Vincenzo Bellini – I Capuleti e i Montecchi
CAST: Giulietta: Anna Netrebko, Romeo: Elina Garanca, Capellio: Tiziano Bracci, Tebaldo: Joseph Calleja, Lorenzo: Robert Gleadow
Chorus Master: Heinz Ferlesch
Fabio Luisi, conductor
Deutsche Grammophon, 2009Buy from Amazon
In the 20th century, only few “official” recordings of Bellini’s tragedia lirica I Capuleti e i Montecchi have been released and we have to rely mainly on live recordings to remedy to this shortage. With the present recording, made in 2008 at the Konzerthaus in Vienna, it seems that the new century opens up new prospects. Featuring an excellent cast headed by two operatic superstars as Anna Netrebko and Elina Garanca, this new recording of I Capuleti e i Montecchi is really a gem.
Anna Netrebko (Giulietta)
I often criticized Anna Netrebko, especially in her most recent recordings as Verismo and Romanza, but her Giulietta (recorded several years before the release of these two albums) is a role that really makes possible to appreciate all the fine qualities of the Russian-born, Austrian-based soprano. This is indeed one of her best recordings.
The softness with which Netrebko sings Eccomi in lieta vesta, with a disconsolation which does not seem to belong to this world, and the beautiful, melancholic legato of Oh! quante volte, oh quante are only the first signs of an excellent performance. Netrebko’s voice amazes for her beautiful timbre as well as for her luminous high notes, for the elegance of her phrasing and for her well chosen accents (listen to her vibrant emotion in the duet with Lorenzo).
What is more stunning is the lyricism with which she characterizes this charming role: although her diction is sometimes imprecise, she perfectly understands Giulietta’s sadness, anxiety and fears and conveys them with outstanding sense of balance, without adding useless shades or inflexions.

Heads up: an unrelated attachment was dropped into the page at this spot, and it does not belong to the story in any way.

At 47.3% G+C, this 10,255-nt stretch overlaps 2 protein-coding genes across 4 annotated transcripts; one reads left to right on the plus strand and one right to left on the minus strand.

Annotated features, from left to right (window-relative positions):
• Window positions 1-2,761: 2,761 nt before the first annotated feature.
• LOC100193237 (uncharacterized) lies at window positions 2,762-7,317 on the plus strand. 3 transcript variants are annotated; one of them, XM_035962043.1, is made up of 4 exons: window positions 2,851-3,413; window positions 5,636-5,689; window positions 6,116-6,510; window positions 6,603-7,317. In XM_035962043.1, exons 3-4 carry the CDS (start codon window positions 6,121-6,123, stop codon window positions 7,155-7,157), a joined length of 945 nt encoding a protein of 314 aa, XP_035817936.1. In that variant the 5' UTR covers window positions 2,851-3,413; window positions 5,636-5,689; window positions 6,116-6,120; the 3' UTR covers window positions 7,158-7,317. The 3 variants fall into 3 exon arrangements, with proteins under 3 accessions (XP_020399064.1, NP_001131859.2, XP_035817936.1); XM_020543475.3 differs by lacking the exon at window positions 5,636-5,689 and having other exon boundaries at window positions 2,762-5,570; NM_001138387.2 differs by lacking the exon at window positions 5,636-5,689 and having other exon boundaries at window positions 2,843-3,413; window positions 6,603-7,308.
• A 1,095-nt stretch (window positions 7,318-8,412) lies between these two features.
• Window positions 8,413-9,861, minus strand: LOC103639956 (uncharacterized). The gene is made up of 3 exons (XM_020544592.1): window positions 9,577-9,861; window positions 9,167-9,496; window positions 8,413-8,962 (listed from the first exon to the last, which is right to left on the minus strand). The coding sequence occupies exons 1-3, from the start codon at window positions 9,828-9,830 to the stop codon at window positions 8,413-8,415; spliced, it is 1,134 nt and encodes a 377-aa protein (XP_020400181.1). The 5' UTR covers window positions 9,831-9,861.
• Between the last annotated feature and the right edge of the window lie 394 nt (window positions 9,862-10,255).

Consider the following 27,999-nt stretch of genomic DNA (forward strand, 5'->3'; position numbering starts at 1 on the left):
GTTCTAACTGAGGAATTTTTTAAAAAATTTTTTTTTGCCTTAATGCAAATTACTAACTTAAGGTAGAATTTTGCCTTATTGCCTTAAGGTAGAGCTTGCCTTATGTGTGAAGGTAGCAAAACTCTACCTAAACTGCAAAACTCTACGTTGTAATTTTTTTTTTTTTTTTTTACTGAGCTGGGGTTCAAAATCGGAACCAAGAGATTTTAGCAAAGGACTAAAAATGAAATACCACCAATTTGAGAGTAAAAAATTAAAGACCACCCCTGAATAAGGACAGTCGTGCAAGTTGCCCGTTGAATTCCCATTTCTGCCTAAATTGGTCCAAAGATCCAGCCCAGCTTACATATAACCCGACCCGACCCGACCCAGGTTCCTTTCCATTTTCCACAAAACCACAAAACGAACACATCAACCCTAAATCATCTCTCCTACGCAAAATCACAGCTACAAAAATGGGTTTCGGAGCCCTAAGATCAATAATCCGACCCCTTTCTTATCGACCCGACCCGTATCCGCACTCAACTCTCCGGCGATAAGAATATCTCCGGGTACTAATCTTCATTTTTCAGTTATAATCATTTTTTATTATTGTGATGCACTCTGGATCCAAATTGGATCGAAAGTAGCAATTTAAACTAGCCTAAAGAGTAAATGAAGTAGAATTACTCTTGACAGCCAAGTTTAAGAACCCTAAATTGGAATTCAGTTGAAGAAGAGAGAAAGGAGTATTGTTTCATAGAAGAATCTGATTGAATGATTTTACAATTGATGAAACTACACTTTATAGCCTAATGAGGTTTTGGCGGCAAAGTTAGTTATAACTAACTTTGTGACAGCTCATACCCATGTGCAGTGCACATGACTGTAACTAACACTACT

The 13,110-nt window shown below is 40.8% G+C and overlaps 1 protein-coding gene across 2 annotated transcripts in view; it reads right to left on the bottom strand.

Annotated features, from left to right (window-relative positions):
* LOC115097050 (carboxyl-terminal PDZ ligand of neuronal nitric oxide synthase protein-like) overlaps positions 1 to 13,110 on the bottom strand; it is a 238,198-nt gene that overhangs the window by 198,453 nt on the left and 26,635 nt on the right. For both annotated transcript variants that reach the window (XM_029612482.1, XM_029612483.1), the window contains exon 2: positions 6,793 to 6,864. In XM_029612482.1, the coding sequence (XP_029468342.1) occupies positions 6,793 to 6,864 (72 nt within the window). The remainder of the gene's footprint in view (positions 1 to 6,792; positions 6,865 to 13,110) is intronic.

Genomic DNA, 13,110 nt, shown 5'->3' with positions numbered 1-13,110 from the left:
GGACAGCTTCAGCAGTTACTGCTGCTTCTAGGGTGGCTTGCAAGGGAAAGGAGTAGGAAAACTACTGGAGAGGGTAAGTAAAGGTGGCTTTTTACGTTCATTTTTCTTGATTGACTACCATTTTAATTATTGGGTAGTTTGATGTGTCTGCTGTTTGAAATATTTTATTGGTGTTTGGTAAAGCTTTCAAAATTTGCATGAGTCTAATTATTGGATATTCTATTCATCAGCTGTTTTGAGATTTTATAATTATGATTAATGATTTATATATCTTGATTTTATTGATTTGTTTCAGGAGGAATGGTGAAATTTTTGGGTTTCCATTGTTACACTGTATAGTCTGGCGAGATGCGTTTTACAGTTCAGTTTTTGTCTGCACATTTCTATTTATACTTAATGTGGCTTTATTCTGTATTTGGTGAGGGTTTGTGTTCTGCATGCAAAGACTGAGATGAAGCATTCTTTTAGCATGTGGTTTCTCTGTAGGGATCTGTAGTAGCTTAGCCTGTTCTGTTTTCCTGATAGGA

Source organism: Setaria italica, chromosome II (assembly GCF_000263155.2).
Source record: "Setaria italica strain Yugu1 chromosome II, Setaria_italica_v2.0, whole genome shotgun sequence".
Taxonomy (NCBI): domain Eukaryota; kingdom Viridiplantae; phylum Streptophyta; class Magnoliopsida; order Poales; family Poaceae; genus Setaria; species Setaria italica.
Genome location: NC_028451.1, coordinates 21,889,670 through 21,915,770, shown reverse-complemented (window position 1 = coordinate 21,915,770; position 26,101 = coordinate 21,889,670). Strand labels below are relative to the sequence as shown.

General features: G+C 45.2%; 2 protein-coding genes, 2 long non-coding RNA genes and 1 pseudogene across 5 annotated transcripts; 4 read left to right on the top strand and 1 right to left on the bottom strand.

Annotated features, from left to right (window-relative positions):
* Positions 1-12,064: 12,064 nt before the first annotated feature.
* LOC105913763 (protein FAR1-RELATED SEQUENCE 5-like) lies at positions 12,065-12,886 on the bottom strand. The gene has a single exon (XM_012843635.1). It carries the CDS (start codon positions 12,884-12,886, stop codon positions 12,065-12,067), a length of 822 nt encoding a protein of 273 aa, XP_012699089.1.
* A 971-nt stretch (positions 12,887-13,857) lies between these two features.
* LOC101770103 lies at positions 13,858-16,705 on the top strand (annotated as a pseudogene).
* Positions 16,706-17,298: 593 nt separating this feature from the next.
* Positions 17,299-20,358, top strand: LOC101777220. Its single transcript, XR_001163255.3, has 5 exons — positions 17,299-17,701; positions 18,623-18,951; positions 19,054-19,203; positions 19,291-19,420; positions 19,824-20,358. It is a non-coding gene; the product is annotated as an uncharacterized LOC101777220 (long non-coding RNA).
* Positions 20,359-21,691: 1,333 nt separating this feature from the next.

Elina Garanca (Romeo)
Elina Garanca sings en travesti the role of Giulietta’s lover Romeo and she too is extremely fine. Though in other recordings I found her performance to be technically refined but emotionally cold, this time the perfect blend of technique and feelings makes Garanca simply perfect.
Garanca’s voice has the right colour – bright, warm and rich – for this audacious and romantic character, which she characterizes with intensity and intelligence. While she sings La tremenda ultrice spada with vibrant boldness, she is also admirable for her pathos in the last scene. There is not a single aspect of Romeo’s character that she does not explore and her vocal agility and the homogeneity of her registers add musical grace and charm. Also, the blend between Netrebko and Garanca’s voices is an ideal one, as the duets (in the first act: Sì, fuggire: a noi non resta, and the final scene) abundantly testify.
Other Singers & Conduction
An excellent cast surrounds the two protagonists, beginning with Joseph Calleja (Tebaldo), who sings the wonderful aria È serbato a questo acciaro with flawless stylishness and smoothness. For his part, Tiziano Bracci (Capellio) is remarkable for his musicianship and for the incisiveness of his inflections. Finally, Robert Gleadow characterizes Lorenzo with paternal care and vocal elegance.
At last, Fabio Luisi’s conduction does justice to Bellini’s melodic ideas and his insight and expertise contribute to bring soaring depth to the opera.